The small and perfectly formed Fujifilm X-T30 builds on the considerable success of the X-T20 and offers much of the impressive feature set of the pro-spec X-T3, but in a compact form and at a killer price

In the eyes of many, small is beautiful – and for a number of very good reasons. For a start, the more compact a camera is, the more likely you are to carry it around with you. There’s also the advantage that it will take up less space in your luggage if you’re travelling, and it’s going to be lighter carry for long periods. For sure, there might be an assumption that a ‘serious’ camera needs to be a certain size to have credibility, but then again, if you look at the feature set offered by the latest Fujifilm X-T30, then you’ll quickly understand this is not necessarily the case.

The Fujifilm X-T20 has proved itself to be one of the most successful cameras in the company’s history, and the design team has clearly taken note. So it is that the formula hasn’t been messed with and the new X-T30 is remarkably similar in appearance and size, with just a little shaved off thanks to a slimmed-down LCD screen. From the front, it’s virtually identical, while on the back the only really noticeable change is the welcome addition of a focus lever to make negotiation of the menu a little simpler.

Most of the updates have happened internally, and the good  news is the X-T30 comes with around 90% of the feature set of the more expensive, but still highly popular, X-T3, while being more compact and around 65% of the price. It features the same updated 26.1-megapixel APS-C X-Trans CMOS 4 sensor as its big brother, backed up by the latest X-Processor 4 with Quad-Core CPU, which is around three times faster than the previous version. 

The camera weighs in at just 383g (body only) and feels light and well balanced in the hands. For those with sausage fingers, it might almost be a tad too compact since the various buttons are, by necessity, very close together, but I found it easy to find my way around and very similar in operation to the X-T20. For those who know that particular camera, this will be a logical step up, and Fujifilm is building on a proven success that offers just that little bit extra. 

For those who enjoy photographing high action, the camera offers blackout-free 30fps in ES (electronic shutter) with a 1.25x crop, while the AF is formidable on a number of levels. The X-T30 offers real-time face and eye detection thanks to an improved algorithm, which currently betters the features offered by the X-T3 (until the next firmware update kicks in). It also comes with low-light AF that works down to -3.0 EV, 240 simultaneous AF/AE calculations and 300% faster PDAF focusing between near and far subjects. In use, the AF felt very responsive and the X-T30 would make a formidable street camera.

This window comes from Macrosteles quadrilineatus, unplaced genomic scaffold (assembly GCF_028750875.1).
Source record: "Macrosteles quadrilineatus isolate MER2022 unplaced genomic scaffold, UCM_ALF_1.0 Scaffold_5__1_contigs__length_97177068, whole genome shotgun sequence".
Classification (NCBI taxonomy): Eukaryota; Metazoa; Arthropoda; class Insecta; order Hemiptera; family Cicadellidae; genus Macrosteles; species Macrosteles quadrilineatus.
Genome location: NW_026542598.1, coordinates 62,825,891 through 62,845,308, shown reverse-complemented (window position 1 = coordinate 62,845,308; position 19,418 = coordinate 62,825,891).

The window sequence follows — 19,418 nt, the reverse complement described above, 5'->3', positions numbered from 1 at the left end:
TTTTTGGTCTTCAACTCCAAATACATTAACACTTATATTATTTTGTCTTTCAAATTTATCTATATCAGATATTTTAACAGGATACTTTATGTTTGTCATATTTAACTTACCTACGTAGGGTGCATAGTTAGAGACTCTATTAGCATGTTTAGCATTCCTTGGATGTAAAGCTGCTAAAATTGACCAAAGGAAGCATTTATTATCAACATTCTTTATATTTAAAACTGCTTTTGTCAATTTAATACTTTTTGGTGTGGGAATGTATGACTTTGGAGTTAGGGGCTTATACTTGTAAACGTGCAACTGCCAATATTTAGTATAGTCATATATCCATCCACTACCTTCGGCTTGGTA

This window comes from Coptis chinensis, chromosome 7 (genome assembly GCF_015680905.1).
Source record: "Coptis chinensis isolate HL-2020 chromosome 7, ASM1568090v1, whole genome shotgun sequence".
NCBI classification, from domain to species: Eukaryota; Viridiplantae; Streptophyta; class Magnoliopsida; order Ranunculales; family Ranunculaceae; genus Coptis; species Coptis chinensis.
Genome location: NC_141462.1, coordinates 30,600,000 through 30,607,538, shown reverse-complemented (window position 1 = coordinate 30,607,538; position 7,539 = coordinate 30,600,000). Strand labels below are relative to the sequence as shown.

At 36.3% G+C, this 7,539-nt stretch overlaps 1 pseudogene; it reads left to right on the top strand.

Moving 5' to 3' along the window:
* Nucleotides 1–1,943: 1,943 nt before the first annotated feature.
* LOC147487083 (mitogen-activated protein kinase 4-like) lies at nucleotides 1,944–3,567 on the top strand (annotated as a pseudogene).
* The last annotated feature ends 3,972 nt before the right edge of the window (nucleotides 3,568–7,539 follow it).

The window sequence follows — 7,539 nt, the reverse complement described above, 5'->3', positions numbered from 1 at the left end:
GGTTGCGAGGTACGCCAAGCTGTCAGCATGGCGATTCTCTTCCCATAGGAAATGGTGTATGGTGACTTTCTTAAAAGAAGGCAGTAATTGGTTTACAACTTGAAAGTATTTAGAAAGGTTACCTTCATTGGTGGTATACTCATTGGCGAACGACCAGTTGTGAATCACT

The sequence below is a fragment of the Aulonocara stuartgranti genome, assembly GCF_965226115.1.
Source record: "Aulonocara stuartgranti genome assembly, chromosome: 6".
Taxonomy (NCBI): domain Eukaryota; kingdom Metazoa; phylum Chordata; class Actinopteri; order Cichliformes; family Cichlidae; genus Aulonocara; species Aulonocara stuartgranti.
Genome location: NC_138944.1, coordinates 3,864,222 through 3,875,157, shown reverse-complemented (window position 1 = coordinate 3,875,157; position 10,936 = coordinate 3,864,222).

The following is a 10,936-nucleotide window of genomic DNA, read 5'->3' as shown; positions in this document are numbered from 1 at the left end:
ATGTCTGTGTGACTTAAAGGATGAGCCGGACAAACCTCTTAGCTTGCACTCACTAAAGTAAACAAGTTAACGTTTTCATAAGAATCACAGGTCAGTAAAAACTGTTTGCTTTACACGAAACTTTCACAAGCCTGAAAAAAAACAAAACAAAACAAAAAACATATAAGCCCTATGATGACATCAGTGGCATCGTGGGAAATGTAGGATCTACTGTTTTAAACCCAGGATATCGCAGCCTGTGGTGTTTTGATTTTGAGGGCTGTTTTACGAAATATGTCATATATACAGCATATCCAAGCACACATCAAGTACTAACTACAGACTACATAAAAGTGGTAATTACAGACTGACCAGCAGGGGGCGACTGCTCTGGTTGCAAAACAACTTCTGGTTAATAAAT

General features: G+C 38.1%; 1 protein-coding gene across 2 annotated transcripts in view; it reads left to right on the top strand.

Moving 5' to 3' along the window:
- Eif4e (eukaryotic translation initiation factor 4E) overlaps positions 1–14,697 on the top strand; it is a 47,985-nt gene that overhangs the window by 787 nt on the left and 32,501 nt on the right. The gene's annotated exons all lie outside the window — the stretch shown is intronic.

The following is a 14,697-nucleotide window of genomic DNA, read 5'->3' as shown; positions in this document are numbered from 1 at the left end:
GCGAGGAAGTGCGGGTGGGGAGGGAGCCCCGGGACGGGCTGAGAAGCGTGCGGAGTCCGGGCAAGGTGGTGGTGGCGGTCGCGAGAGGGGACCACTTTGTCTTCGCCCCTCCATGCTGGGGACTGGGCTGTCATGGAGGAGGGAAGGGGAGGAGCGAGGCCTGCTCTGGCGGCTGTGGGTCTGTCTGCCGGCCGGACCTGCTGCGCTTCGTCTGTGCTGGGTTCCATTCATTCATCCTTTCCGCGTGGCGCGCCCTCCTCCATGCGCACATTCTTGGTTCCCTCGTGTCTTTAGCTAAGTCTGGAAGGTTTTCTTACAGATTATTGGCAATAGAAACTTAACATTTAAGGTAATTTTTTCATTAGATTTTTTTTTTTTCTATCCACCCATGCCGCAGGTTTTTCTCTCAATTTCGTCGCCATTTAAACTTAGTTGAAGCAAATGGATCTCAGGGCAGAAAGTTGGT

Also highly impressive were the video specifications – something more and more hybrid operators need to be aware of. The X-T30 comes with advanced 4K 30p video functionality, including eye tracking during video recording. It can also record in 6K to create high-quality 4K footage and the camera supports the DCI format (17:9) to enable a cinematic look. Meanwhile, 4K 30p video can be recorded at 4:2:0 8-bit to an SD card, while F-Log recording and 4:2:2 10-bit via the HDMI port capabilities means the camera can record video suitable for more serious videographers. In short, this camera can do almost anything the X-T3 can on the video front – except from 4K 60p recording. Quite an achievement for a camera at this level and at this price point.

Overall, this appears to be an important addition to the Fujifilm range and one can only imagine it will follow in the footsteps of the X-T20 and become hugely popular.

Specs

Sensor

26.1-megapixel X-Trans CMOS 4

Sensor format

23.5x15.6mm, APS-C

ISO range

200-12,800, expanded ISO 80, 100, 125, 25,600, 51,200

Shutter range 

Mechanical shutter 30secs to 1/4000sec, electronic shutter 30secs to 1/32,000sec, flash sync 1/180sec

Drive modes

Mechanical shutter 8fps top speed, 20fps with electronic shutter, up to 30fps electronic shutter with 1.25x crop

Metering system

256-zone, multi, spot, average, centre-weighted

Exposure modes 

PASM, Advanced SR Auto

Exposure compensation

+/-5EV, autobracketing up to nine frames

Monitor

3in, 1.04 million dot

Viewfinder 

2.36 million dot OLED, 100% view

Focusing

Intelligent hybrid AF, (TTL contrast/TTL phase detect AF)

Focus points